Although trespassers who enter upon land knowingly or accidentally that is not posted or fenced might still face charges, they are far less severe and if it comes down to it your case will not be as strong under the circumstances.

What Other Marks Indicate “No Trespassing”?

Missouri is one of several states that have what are commonly referred to as purple paint laws among its statutes.

In short, it is possible to mark the boundaries of a property using a specific purple paint to give a notice against trespassing as opposed to using fencing or signage.

However, Missouri’s laws for doing so are fairly intricate and you’ll have to follow the requirements for these marks to the letter if you want the law to apply.

In short, the markings must be of a specific size placed at a specific height off the ground on trees or posts, but not too tall! These marks must also be readily visible to anyone approaching the property and spaced not more than 100 ft apart.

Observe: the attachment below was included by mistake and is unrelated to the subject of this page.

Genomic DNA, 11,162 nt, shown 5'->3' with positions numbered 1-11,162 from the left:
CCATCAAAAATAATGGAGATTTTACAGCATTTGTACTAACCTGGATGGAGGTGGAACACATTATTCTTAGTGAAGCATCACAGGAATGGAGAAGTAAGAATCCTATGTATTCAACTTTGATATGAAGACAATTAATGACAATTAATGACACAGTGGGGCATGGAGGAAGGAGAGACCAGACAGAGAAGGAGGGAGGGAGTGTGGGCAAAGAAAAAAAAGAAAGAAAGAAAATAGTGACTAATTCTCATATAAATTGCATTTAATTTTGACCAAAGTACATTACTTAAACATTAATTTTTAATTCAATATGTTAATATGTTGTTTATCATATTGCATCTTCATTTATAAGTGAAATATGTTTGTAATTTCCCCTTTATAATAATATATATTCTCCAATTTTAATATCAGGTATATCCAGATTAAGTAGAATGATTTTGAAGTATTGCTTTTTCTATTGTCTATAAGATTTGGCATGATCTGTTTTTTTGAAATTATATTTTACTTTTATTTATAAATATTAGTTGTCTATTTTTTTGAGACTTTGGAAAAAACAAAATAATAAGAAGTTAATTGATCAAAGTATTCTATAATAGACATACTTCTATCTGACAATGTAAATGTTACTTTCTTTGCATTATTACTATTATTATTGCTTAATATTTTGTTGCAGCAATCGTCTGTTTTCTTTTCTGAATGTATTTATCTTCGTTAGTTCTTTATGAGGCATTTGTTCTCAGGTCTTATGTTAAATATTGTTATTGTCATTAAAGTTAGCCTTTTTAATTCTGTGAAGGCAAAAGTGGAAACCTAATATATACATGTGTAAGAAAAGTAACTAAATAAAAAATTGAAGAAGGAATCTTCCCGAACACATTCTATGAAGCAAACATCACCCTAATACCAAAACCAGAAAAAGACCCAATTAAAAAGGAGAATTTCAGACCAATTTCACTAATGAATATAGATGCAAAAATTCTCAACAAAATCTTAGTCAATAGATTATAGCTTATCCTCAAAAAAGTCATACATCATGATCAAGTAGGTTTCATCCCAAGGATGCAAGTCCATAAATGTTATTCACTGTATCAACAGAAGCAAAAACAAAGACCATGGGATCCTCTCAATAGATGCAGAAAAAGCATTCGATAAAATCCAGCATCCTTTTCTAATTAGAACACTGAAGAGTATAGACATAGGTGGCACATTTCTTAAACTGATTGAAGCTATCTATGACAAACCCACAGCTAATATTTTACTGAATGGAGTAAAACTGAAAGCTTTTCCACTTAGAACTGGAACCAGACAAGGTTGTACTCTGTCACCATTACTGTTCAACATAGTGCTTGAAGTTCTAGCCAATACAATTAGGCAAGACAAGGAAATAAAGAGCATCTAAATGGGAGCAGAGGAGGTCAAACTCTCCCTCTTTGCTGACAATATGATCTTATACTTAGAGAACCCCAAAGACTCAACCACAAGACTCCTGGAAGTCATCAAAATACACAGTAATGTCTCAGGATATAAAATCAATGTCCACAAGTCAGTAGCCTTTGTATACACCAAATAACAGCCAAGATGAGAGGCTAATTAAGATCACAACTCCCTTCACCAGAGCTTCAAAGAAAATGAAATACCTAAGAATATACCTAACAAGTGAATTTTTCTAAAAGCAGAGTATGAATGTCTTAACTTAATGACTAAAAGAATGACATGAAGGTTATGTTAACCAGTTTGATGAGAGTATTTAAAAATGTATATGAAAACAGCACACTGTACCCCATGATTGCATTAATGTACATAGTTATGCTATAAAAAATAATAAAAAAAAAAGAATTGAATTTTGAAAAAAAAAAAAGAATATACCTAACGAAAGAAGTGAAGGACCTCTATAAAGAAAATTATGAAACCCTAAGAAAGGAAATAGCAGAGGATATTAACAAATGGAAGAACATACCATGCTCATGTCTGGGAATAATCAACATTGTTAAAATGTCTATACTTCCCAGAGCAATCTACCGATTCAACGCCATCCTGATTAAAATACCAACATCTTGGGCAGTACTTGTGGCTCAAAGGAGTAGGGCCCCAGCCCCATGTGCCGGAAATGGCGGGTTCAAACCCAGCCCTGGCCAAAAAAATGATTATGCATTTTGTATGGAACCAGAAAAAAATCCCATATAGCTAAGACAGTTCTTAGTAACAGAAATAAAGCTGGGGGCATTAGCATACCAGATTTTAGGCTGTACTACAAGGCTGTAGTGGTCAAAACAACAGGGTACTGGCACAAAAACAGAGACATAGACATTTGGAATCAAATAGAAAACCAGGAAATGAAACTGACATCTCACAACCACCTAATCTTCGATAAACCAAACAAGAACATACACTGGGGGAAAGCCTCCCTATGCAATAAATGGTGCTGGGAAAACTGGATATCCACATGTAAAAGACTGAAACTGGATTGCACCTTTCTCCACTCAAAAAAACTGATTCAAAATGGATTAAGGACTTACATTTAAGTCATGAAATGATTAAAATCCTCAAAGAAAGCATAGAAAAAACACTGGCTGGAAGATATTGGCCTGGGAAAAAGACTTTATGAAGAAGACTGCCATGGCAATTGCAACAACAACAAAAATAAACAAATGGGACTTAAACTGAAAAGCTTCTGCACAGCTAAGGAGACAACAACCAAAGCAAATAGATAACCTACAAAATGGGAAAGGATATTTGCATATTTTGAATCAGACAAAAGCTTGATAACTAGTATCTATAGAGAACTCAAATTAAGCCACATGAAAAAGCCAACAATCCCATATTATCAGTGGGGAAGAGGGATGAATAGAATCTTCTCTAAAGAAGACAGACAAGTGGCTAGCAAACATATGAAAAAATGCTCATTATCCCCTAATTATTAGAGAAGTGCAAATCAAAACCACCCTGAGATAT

Using capped posts means you’ll have your own requirement for marking them, which is just as intricate.

It isn’t really that hard, but this stuff matters if you’re going to use paint instead of signage.

Everything you need to know is in 569.145, with the most important parts copied below for you to read:

569.145. Posting of property against trespassers, purple paint used to mark streets and posts, requirements.

In addition to the posting of real property as set forth in section 569.140, the owner or lessee of any real property may post the property by placing identifying purple marks on trees or posts around the area to be posted. Each purple mark shall be:
(1) A vertical line of at least eight inches in length and the bottom of the mark shall be no less than three feet nor more than five feet high. Such marks shall be placed no more than one hundred feet apart and shall be readily visible to any person approaching the property; or
(2) A post capped or otherwise marked on at least its top two inches. The bottom of the cap or mark shall be not less than three feet but not more than five feet six inches high. Posts so marked shall be placed not more than thirty-six feet apart and shall be readily visible to any person approaching the property. Prior to applying a cap or mark which is visible from both sides of a fence shared by different property owners or lessees, all such owners or lessees shall concur in the decision to post their own property.